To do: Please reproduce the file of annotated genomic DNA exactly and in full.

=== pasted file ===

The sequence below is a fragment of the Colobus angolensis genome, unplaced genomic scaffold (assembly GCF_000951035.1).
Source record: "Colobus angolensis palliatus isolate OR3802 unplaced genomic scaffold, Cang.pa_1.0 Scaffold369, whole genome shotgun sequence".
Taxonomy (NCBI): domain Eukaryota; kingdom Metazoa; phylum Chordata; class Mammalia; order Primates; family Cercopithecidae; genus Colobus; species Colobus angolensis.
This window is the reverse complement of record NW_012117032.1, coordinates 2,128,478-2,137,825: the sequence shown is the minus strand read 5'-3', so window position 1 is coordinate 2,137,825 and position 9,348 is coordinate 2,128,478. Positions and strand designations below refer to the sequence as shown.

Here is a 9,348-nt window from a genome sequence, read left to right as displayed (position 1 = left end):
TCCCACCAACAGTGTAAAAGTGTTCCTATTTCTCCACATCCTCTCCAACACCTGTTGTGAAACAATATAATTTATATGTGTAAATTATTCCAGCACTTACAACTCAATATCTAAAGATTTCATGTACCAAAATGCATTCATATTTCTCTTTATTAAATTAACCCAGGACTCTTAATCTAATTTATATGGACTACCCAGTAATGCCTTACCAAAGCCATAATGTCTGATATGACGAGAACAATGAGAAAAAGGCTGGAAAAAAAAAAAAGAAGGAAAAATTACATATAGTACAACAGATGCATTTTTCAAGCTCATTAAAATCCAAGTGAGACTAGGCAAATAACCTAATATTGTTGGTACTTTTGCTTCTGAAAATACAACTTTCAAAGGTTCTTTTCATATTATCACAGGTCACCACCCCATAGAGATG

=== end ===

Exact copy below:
The sequence below is a fragment of the Colobus angolensis genome, unplaced genomic scaffold (assembly GCF_000951035.1).
Source record: "Colobus angolensis palliatus isolate OR3802 unplaced genomic scaffold, Cang.pa_1.0 Scaffold369, whole genome shotgun sequence".
Taxonomy (NCBI): domain Eukaryota; kingdom Metazoa; phylum Chordata; class Mammalia; order Primates; family Cercopithecidae; genus Colobus; species Colobus angolensis.
This window is the reverse complement of record NW_012117032.1, coordinates 2,128,478-2,137,825: the sequence shown is the minus strand read 5'-3', so window position 1 is coordinate 2,137,825 and position 9,348 is coordinate 2,128,478. Positions and strand designations below refer to the sequence as shown.

Here is a 9,348-nt window from a genome sequence, read left to right as displayed (position 1 = left end):
TCCCACCAACAGTGTAAAAGTGTTCCTATTTCTCCACATCCTCTCCAACACCTGTTGTGAAACAATATAATTTATATGTGTAAATTATTCCAGCACTTACAACTCAATATCTAAAGATTTCATGTACCAAAATGCATTCATATTTCTCTTTATTAAATTAACCCAGGACTCTTAATCTAATTTATATGGACTACCCAGTAATGCCTTACCAAAGCCATAATGTCTGATATGACGAGAACAATGAGAAAAAGGCTGGAAAAAAAAAAAAGAAGGAAAAATTACATATAGTACAACAGATGCATTTTTCAAGCTCATTAAAATCCAAGTGAGACTAGGCAAATAACCTAATATTGTTGGTACTTTTGCTTCTGAAAATACAACTTTCAAAGGTTCTTTTCATATTATCACAGGTCACCACCCCATAGAGATG